Following a ten day vacation at Hummingbird Nest Ranch in the Santa Susana Mountains, location of many film shoots, the celebrity equines of Cavalia’s Odysseo arrived in Burbank, California in late February.
I felt privileged to attend the premiere of its all-new, mesmerizing production. Created by one of the founders of Cirque du Soleil, Cavalia’s Odysseo is a theatrical ode to horse and man that combines the equestrian and acrobatic arts with high-tech special effects set under a magical, 10-story white big top. The show culminates in spectacular scene in which horses and riders perform in 80,000 gallons of water that create a visually stunning lake at the base of a waterfall.
The surreal dream world of Cavalia could not exist without the horsemanship and barn managing skills of Marc-Olivier Leprohan, who also acts as Cavalia’s artistic and equestrian coordinator. I had a chance to speak with Marc-Olivier soon after the show’s premiere.
Horse & Style: How many horses travel with you?
Marc-Olivier Leprohan: 67
H&S: Do they rotate in and out of the show?
MOL: Yes. We have back up horses for every number. We try to rotate the horses so they don’t get bored. Each horse will do more than one discipline which keeps them challenged and alert.
H&S: Does the rider have responsibility for the care of the horse he or she rides in the performance?
MOL: All of the riders are responsible for the horses they have been assigned to. They ride them every day before the show to stretch them and to improve the level of dressage. The riders that we have are passionate. They live and breathe horses. They are not just performers who arrive to do a show. They invest time, energy and sweat every day. A typical day begins around 10am and may not end until midnight.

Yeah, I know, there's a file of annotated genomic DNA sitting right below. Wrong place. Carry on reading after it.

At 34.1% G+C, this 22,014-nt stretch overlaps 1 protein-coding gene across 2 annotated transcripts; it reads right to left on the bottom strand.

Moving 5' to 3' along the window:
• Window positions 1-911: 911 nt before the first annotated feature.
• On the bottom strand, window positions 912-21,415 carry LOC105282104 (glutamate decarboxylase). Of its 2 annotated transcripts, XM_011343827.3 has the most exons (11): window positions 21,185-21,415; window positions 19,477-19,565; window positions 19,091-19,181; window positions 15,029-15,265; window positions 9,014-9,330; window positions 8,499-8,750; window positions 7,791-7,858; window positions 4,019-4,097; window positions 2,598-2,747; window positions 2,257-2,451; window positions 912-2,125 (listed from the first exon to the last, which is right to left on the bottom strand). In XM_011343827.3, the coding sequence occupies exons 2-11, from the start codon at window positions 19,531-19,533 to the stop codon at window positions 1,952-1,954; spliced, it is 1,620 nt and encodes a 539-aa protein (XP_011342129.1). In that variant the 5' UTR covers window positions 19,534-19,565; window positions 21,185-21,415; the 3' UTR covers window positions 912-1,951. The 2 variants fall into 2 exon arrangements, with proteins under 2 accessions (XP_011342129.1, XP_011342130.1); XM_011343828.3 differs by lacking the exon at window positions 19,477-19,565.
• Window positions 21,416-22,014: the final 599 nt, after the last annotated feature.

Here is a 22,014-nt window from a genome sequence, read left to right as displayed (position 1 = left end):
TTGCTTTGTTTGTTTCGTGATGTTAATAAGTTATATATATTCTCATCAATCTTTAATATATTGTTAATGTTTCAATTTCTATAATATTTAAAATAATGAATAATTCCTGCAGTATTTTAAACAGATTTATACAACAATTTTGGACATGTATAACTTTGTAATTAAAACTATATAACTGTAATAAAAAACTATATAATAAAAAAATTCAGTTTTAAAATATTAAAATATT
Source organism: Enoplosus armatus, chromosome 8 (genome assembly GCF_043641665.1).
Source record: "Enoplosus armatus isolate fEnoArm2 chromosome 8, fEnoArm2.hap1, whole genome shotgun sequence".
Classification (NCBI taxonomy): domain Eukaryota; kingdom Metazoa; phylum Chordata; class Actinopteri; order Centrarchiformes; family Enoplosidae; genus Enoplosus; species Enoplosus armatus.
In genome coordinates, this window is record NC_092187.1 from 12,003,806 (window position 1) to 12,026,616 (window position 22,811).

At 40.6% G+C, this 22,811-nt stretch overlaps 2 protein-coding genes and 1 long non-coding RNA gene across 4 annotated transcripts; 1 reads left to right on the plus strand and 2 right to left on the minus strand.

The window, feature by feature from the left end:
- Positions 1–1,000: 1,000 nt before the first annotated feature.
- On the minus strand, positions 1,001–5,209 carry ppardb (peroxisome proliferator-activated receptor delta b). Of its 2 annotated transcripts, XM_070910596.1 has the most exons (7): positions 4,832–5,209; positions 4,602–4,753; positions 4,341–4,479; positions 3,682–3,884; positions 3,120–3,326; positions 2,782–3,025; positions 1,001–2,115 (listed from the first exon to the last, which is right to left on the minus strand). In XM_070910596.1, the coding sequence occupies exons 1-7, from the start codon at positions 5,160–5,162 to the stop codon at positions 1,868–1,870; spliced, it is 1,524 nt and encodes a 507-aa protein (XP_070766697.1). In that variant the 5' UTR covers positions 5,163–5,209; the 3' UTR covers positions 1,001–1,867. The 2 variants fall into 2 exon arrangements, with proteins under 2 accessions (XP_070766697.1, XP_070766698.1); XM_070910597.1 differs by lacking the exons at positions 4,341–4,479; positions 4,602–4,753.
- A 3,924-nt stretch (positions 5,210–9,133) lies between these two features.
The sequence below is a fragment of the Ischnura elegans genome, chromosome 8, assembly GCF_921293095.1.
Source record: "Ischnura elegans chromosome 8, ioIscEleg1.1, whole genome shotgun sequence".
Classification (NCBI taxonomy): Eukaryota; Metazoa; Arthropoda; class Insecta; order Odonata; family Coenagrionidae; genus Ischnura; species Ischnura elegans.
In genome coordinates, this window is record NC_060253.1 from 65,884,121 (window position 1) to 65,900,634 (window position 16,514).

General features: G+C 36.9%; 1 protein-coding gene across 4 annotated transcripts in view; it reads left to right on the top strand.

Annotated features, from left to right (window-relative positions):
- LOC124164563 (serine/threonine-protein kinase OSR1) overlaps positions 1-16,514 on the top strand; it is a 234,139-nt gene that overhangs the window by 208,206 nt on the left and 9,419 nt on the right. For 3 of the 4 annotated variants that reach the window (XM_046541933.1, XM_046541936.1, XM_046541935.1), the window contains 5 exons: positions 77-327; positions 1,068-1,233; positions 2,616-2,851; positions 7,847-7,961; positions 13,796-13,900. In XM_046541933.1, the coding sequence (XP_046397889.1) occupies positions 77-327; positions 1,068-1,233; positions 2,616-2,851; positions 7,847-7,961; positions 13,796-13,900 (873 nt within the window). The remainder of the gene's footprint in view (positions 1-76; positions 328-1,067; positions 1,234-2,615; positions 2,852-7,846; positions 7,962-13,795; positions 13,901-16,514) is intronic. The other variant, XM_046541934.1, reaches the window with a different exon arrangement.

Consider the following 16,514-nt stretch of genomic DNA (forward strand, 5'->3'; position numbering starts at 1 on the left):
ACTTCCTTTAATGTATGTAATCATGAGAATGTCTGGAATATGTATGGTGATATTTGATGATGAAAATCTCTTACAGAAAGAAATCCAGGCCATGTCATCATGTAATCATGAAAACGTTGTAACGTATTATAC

H&S: I believe treats are used as a training method in your show. Recently one of the show jumping Grand Prix riders was criticized for the use of treats as reward, danger of horse getting mouth locked on stirrup as it turns to get a treat was cited- do you have any thoughts on this?
MOL: We don’t use treats in our training. However, we do give treats simply because we love the horses. In no way do we present the treats as a reward to enforce a good action. The reward is the affection that the trainer shows to the horses. You can see that bond live in every one of our performances.
H&S: Are the mares stabled seperately from the geldings and stallions?
MOL: We don’t have any mares in the show. There are 20 stallions and 47 geldings. If we had mares the males would fight over them.
H&S: Do the horses have a special diet, hay, cubes, pellets? Do you travel with your own food or buy it from local feed stores?
MOL: Each horse has their own diet that is followed by our stable team and our veterinarian. Throughout the US, we use the same hay no matter where we are. It is Timothy hay. The goal is to keep a consistency in their diet which helps manage their overall well-being. We use a Purina grain. The horses eat 3 meals of grain and 5 meals of hay each day. The quantity changes depending on what activity the horse is doing in the show, its size and its age.